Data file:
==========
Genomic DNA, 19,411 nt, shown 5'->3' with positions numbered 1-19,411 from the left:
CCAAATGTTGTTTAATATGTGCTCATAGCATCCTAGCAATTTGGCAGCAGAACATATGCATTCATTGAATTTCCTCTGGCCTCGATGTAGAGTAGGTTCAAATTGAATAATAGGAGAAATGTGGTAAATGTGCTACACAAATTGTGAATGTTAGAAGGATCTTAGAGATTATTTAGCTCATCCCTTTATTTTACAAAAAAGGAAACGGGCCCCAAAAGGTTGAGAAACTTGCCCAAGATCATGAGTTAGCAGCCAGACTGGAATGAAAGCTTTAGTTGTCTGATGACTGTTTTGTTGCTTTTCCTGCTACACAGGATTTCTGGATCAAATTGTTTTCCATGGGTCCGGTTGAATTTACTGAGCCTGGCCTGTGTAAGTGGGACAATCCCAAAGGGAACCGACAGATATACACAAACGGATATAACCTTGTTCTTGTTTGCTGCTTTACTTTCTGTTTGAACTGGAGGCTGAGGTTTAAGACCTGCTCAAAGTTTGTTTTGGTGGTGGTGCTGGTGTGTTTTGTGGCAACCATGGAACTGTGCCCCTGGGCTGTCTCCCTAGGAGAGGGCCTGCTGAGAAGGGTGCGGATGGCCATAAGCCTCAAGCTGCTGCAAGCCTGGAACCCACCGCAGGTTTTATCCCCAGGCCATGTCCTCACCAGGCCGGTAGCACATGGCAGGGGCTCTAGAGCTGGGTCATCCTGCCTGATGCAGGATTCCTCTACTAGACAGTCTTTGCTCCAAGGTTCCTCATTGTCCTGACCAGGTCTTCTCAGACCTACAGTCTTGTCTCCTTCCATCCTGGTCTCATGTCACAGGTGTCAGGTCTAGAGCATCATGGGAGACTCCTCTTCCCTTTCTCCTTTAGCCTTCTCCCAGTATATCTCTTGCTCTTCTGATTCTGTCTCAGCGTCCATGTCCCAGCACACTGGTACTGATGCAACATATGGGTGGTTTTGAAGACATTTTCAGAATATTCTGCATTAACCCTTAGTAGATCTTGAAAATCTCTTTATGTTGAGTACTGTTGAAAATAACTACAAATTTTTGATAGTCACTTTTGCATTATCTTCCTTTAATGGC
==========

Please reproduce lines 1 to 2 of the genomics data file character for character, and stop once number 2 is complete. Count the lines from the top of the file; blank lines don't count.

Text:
Genomic DNA, 19,411 nt, shown 5'->3' with positions numbered 1-19,411 from the left:
CCAAATGTTGTTTAATATGTGCTCATAGCATCCTAGCAATTTGGCAGCAGAACATATGCATTCATTGAATTTCCTCTGGCCTCGATGTAGAGTAGGTTCAAATTGAATAATAGGAGAAATGTGGTAAATGTGCTACACAAATTGTGAATGTTAGAAGGATCTTAGAGATTATTTAGCTCATCCCTTTATTTTACAAAAAAGGAAACGGGCCCCAAAAGGTTGAGAAACTTGCCCAAGATCATGAGTTAGCAGCCAGACTGGAATGAAAGCTTTAGTTGTCTGATGACTGTTTTGTTGCTTTTCCTGCTACACAGGATTTCTGGATCAAATTGTTTTCCATGGGTCCGGTTGAATTTACTGAGCCTGGCCTGTGTAAGTGGGACAATCCCAAAGGGAACCGACAGATATACACAAACGGATATAACCTTGTTCTTGTTTGCTGCTTTACTTTCTGTTTGAACTGGAGGCTGAGGTTTAAGACCTGCTCAAAGTTTGTTTTGGTGGTGGTGCTGGTGTGTTTTGTGGCAACCATGGAACTGTGCCCCTGGGCTGTCTCCCTAGGAGAGGGCCTGCTGAGAAGGGTGCGGATGGCCATAAGCCTCAAGCTGCTGCAAGCCTGGAACCCACCGCAGGTTTTATCCCCAGGCCATGTCCTCACCAGGCCGGTAGCACATGGCAGGGGCTCTAGAGCTGGGTCATCCTGCCTGATGCAGGATTCCTCTACTAGACAGTCTTTGCTCCAAGGTTCCTCATTGTCCTGACCAGGTCTTCTCAGACCTACAGTCTTGTCTCCTTCCATCCTGGTCTCATGTCACAGGTGTCAGGTCTAGAGCATCATGGGAGACTCCTCTTCCCTTTCTCCTTTAGCCTTCTCCCAGTATATCTCTTGCTCTTCTGATTCTGTCTCAGCGTCCATGTCCCAGCACACTGGTACTGATGCAACATATGGGTGGTTTTGAAGACATTTTCAGAATATTCTGCATTAACCCTTAGTAGATCTTGAAAATCTCTTTATGTTGAGTACTGTTGAAAATAACTACAAATTTTTGATAGTCACTTTTGCATTATCTTCCTTTAATGGC